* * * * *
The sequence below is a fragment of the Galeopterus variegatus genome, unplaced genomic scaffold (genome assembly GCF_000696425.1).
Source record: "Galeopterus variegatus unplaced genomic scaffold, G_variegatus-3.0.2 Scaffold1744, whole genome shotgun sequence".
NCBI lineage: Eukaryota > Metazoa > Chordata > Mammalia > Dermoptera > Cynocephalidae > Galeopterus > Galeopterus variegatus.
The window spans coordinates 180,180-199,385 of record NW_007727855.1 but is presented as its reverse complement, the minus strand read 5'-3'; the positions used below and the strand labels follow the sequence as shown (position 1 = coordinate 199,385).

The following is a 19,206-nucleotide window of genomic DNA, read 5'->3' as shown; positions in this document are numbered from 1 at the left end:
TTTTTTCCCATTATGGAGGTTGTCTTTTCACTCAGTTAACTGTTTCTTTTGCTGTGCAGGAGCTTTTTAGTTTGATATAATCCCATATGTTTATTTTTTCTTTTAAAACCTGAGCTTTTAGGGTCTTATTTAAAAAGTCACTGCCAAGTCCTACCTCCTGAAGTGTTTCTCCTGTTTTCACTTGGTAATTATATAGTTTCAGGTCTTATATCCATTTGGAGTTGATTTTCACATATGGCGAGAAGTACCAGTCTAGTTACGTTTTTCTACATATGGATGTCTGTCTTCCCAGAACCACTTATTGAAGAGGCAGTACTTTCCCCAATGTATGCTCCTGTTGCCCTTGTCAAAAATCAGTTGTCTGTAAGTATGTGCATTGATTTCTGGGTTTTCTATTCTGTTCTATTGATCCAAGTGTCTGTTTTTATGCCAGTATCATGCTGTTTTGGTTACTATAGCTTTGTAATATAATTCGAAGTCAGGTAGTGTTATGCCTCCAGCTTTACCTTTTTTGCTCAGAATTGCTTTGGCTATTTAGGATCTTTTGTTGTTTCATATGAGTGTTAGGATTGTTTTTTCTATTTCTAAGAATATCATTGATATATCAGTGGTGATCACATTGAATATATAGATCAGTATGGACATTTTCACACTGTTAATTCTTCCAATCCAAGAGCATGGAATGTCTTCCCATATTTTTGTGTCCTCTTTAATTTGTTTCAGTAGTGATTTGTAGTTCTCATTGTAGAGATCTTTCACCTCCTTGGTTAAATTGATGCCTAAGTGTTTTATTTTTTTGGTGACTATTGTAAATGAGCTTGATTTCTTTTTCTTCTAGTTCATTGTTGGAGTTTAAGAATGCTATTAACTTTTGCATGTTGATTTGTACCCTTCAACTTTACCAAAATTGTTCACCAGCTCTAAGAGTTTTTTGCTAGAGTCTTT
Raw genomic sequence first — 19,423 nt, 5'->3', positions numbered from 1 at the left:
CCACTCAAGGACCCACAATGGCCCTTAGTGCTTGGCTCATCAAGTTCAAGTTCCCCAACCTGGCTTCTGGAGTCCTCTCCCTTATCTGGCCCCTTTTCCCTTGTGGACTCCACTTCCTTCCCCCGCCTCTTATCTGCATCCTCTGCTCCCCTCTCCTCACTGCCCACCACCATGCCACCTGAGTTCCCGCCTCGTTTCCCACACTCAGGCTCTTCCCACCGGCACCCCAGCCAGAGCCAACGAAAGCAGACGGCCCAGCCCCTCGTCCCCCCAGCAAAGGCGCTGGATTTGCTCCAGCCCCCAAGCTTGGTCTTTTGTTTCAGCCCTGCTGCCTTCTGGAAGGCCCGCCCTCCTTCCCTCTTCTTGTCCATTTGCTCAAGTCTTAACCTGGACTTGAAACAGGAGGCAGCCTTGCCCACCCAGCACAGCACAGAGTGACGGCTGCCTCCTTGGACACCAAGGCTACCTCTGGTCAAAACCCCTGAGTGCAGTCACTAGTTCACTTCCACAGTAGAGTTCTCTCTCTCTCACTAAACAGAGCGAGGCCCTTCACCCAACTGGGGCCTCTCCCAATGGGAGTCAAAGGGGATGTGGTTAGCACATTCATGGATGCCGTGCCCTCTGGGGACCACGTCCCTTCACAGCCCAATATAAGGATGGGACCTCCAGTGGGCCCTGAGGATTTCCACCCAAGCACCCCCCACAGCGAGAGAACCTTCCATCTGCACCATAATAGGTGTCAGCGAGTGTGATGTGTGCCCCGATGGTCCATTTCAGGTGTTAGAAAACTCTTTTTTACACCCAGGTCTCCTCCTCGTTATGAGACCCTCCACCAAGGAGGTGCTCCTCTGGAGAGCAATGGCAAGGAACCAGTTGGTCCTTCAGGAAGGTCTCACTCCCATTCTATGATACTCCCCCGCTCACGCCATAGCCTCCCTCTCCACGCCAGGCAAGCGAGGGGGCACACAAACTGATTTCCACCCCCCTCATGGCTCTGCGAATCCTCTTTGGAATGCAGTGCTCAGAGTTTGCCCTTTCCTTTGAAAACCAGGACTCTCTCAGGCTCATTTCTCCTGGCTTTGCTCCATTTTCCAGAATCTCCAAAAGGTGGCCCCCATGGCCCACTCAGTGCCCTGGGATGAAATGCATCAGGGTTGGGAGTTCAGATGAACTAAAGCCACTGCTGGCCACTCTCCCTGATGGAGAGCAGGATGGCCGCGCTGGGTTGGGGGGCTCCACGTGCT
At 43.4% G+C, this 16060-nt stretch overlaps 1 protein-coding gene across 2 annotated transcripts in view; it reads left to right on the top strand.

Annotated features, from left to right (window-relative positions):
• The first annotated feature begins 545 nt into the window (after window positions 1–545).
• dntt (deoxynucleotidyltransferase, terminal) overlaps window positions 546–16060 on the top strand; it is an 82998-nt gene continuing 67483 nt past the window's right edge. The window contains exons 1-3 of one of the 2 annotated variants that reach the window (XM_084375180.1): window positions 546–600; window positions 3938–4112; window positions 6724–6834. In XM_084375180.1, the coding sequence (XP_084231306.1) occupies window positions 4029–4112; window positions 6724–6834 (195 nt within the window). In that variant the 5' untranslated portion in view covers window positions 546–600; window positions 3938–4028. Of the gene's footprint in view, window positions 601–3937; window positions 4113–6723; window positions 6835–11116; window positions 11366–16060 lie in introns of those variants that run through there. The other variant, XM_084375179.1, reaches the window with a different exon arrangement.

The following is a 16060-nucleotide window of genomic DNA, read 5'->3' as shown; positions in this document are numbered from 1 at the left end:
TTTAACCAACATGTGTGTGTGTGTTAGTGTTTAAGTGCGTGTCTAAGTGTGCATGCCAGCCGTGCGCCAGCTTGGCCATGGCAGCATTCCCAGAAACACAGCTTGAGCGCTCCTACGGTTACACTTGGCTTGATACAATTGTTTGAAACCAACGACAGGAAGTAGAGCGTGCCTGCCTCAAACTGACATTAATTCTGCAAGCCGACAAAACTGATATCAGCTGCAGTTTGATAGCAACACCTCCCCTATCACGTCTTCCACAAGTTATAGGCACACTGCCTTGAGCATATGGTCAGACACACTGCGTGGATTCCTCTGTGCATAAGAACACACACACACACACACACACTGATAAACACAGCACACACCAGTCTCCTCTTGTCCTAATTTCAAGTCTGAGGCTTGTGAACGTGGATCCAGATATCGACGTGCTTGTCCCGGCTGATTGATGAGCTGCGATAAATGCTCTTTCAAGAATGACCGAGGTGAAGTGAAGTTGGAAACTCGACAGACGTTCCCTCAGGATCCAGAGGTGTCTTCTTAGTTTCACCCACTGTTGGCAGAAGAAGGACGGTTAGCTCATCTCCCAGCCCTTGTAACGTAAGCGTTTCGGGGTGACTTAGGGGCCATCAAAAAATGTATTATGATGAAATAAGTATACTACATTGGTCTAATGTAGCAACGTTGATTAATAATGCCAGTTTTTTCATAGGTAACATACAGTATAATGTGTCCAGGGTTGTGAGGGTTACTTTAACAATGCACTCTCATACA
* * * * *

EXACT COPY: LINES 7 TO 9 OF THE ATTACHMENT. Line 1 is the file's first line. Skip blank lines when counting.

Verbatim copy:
Raw genomic sequence first — 19,423 nt, 5'->3', positions numbered from 1 at the left:
CCACTCAAGGACCCACAATGGCCCTTAGTGCTTGGCTCATCAAGTTCAAGTTCCCCAACCTGGCTTCTGGAGTCCTCTCCCTTATCTGGCCCCTTTTCCCTTGTGGACTCCACTTCCTTCCCCCGCCTCTTATCTGCATCCTCTGCTCCCCTCTCCTCACTGCCCACCACCATGCCACCTGAGTTCCCGCCTCGTTTCCCACACTCAGGCTCTTCCCACCGGCACCCCAGCCAGAGCCAACGAAAGCAGACGGCCCAGCCCCTCGTCCCCCCAGCAAAGGCGCTGGATTTGCTCCAGCCCCCAAGCTTGGTCTTTTGTTTCAGCCCTGCTGCCTTCTGGAAGGCCCGCCCTCCTTCCCTCTTCTTGTCCATTTGCTCAAGTCTTAACCTGGACTTGAAACAGGAGGCAGCCTTGCCCACCCAGCACAGCACAGAGTGACGGCTGCCTCCTTGGACACCAAGGCTACCTCTGGTCAAAACCCCTGAGTGCAGTCACTAGTTCACTTCCACAGTAGAGTTCTCTCTCTCTCACTAAACAGAGCGAGGCCCTTCACCCAACTGGGGCCTCTCCCAATGGGAGTCAAAGGGGATGTGGTTAGCACATTCATGGATGCCGTGCCCTCTGGGGACCACGTCCCTTCACAGCCCAATATAAGGATGGGACCTCCAGTGGGCCCTGAGGATTTCCACCCAAGCACCCCCCACAGCGAGAGAACCTTCCATCTGCACCATAATAGGTGTCAGCGAGTGTGATGTGTGCCCCGATGGTCCATTTCAGGTGTTAGAAAACTCTTTTTTACACCCAGGTCTCCTCCTCGTTATGAGACCCTCCACCAAGGAGGTGCTCCTCTGGAGAGCAATGGCAAGGAACCAGTTGGTCCTTCAGGAAGGTCTCACTCCCATTCTATGATACTCCCCCGCTCACGCCATAGCCTCCCTCTCCACGCCAGGCAAGCGAGGGGGCACACAAACTGATTTCCACCCCCCTCATGGCTCTGCGAATCCTCTTTGGAATGCAGTGCTCAGAGTTTGCCCTTTCCTTTGAAAACCAGGACTCTCTCAGGCTCATTTCTCCTGGCTTTGCTCCATTTTCCAGAATCTCCAAAAGGTGGCCCCCATGGCCCACTCAGTGCCCTGGGATGAAATGCATCAGGGTTGGGAGTTCAGATGAACTAAAGCCACTGCTGGCCACTCTCCCTGATGGAGAGCAGGATGGCCGCGCTGGGTTGGGGGGCTCCACGTGCT
At 43.4% G+C, this 16060-nt stretch overlaps 1 protein-coding gene across 2 annotated transcripts in view; it reads left to right on the top strand.